Review: ‘Voices From the Edge: The Favela Goes to the World Social Forum’

Fernando Salis' and Daniela Broitman's docu follows 23 community activists from the favelas (slums) of Rio de Janeiro on their quest to join the hundred thousand participants at the World Social Forum, a leftist alternative to the World Economic Forum. Maiden outing of VideoForum, whose mandate is to promote global grassroots discussion via films.

Fernando Salis’ and Daniela Broitman’s “Voices From the Edge” follows 23 community activists from the favelas (slums) of Rio de Janeiro on their quest to join the other hundred thousand participants at the World Social Forum, a leftist alternative to the power-brokering World Economic Forum. “Voices” exposes the difficulties encountered by the marginalized poor in getting to the Forum that purportedly represents their interests. Maiden outing of VideoForum, whose mandate is to promote global grassroots discussion via films, emerges as a docu of amazing hope and clarity, especially considering the large number of people involved and their seeming poverty of options.

Moving easily from the stark insularity of shantytowns without water or electricity to a global stage inhabited by the likes of Noam Chomsky and Venezuelan President Hugo Chavez, organizers are empowered by the communal experiences and genuine shared interest evinced by groups from Argentina to the U.S. Filmmakers stress the friendly collective cohesion of the Rio group, accustomed to cooperating as members of Congesco (a council of community leaders from slums throughout the city), whose articulateness and lifelong commitment to social justice is matched by their seemingly indefatigable energy.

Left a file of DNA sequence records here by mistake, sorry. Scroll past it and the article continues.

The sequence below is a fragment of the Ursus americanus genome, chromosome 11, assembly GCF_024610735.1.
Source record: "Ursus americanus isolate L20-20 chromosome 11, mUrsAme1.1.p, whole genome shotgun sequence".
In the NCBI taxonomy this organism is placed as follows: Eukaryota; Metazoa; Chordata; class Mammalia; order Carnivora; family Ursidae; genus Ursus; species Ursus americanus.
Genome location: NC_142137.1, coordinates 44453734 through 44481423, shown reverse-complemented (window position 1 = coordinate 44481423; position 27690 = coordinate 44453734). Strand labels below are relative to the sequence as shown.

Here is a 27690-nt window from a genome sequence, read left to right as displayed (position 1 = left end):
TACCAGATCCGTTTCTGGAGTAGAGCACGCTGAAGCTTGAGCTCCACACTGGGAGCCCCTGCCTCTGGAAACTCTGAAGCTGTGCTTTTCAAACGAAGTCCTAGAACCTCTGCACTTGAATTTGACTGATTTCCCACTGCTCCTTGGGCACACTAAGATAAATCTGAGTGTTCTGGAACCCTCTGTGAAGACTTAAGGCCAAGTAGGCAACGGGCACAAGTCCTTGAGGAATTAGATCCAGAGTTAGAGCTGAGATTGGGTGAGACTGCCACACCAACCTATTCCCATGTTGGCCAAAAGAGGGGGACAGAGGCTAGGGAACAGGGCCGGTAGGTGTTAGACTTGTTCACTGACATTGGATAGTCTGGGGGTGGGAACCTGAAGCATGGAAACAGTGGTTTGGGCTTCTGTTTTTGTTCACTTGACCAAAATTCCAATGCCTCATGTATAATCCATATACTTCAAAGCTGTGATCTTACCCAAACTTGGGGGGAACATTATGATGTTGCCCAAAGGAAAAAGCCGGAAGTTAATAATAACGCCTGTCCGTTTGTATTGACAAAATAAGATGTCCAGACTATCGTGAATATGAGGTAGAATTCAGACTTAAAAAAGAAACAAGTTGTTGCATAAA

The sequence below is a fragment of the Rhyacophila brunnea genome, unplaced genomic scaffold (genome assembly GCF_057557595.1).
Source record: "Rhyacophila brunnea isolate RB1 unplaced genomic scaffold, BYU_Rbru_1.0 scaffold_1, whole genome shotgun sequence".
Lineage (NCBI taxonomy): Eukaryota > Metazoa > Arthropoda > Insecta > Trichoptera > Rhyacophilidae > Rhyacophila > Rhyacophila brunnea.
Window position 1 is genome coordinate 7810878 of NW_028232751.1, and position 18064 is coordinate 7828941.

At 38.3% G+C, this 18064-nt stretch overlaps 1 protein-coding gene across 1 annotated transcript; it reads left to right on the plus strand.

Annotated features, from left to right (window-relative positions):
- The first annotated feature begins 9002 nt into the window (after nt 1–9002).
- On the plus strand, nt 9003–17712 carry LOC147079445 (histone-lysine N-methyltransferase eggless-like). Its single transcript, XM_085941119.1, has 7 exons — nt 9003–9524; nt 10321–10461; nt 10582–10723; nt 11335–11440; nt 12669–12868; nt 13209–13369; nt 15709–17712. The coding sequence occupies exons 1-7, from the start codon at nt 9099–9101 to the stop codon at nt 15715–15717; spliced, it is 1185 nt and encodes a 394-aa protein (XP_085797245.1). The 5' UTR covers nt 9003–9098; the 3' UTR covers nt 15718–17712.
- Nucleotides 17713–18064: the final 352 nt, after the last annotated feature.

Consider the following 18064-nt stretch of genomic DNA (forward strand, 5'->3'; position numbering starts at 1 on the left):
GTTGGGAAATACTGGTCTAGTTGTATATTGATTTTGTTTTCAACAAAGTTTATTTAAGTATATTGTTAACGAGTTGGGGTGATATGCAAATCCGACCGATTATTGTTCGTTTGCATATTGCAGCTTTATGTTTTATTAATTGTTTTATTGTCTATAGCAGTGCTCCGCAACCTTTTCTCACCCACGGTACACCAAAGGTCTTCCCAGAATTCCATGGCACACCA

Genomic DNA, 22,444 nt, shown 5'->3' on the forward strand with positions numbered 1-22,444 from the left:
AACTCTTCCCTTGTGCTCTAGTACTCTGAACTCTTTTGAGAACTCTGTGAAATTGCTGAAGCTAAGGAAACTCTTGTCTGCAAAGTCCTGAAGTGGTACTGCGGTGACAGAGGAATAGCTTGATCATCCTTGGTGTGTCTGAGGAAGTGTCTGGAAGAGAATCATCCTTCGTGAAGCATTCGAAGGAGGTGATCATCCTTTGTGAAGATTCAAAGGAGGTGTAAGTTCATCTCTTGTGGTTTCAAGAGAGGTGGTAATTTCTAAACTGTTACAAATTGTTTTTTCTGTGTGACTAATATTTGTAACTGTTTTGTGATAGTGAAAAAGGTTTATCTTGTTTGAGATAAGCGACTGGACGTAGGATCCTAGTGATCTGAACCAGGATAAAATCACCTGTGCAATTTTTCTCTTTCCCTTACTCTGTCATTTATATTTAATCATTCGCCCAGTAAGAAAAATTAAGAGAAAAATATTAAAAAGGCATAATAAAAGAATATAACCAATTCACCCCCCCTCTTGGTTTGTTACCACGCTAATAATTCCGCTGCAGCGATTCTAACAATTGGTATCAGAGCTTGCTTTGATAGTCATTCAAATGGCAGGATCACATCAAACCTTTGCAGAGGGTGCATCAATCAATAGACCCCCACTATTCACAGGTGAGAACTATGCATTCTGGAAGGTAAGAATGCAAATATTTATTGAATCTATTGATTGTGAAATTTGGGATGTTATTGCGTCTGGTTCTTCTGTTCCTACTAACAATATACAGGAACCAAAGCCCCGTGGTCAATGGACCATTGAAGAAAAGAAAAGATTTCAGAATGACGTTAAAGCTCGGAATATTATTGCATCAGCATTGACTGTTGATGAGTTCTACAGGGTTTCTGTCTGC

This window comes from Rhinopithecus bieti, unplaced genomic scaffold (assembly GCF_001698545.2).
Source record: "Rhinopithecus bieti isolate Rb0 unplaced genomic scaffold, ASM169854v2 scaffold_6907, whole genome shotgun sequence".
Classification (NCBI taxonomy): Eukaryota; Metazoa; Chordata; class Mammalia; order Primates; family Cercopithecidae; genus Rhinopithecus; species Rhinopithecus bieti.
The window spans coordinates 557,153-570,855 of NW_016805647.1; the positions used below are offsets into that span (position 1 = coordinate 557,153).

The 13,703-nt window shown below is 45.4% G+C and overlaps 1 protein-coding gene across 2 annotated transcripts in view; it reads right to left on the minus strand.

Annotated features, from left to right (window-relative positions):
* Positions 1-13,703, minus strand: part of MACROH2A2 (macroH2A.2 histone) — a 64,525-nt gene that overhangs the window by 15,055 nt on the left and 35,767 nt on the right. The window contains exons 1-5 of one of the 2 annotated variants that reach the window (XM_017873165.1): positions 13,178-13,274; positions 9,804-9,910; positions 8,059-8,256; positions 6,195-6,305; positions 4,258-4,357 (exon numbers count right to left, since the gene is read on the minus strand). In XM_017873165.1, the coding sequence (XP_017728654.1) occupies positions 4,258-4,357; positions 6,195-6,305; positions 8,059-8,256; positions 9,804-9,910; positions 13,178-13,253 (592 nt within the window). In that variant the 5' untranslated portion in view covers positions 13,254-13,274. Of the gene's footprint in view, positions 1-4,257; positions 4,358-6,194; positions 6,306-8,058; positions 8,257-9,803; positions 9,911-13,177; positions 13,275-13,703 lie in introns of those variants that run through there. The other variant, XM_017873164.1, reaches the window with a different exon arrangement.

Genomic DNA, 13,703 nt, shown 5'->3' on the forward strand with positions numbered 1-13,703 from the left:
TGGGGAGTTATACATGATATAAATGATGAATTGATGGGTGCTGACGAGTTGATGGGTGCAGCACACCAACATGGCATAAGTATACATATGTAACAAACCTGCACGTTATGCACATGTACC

Voices From the Edge: The Favela Goes to the World Social Forum

Brazil

Production

A Video Forum production. Produced, directed by Fernando Salis, Daniela Broitman.

Crew

Camera (color, DV) Salis, Broitman; editors, Pedro Serra, Salis, Broitman; music, P. Junior, Maga Bo, Stereo Maracana. Reviewed at African Diaspora Film Festival, New York, Dec. 10, 2003. Portuguese, Spanish, English dialogue. Running time: 70 MIN.
Want to read more articles like this one? SUBSCRIBE TO VARIETY TODAY.
Post A Comment 0

Leave a Reply

No Comments

Comments are moderated. They may be edited for clarity and reprinting in whole or in part in Variety publications.

Fill in your details below or click an icon to log in:

WordPress.com Logo

You are commenting using your WordPress.com account. Log Out / Change )

Twitter picture

You are commenting using your Twitter account. Log Out / Change )

Facebook photo

You are commenting using your Facebook account. Log Out / Change )

Google+ photo

You are commenting using your Google+ account. Log Out / Change )

Connecting to %s

More Film News from Variety

Loading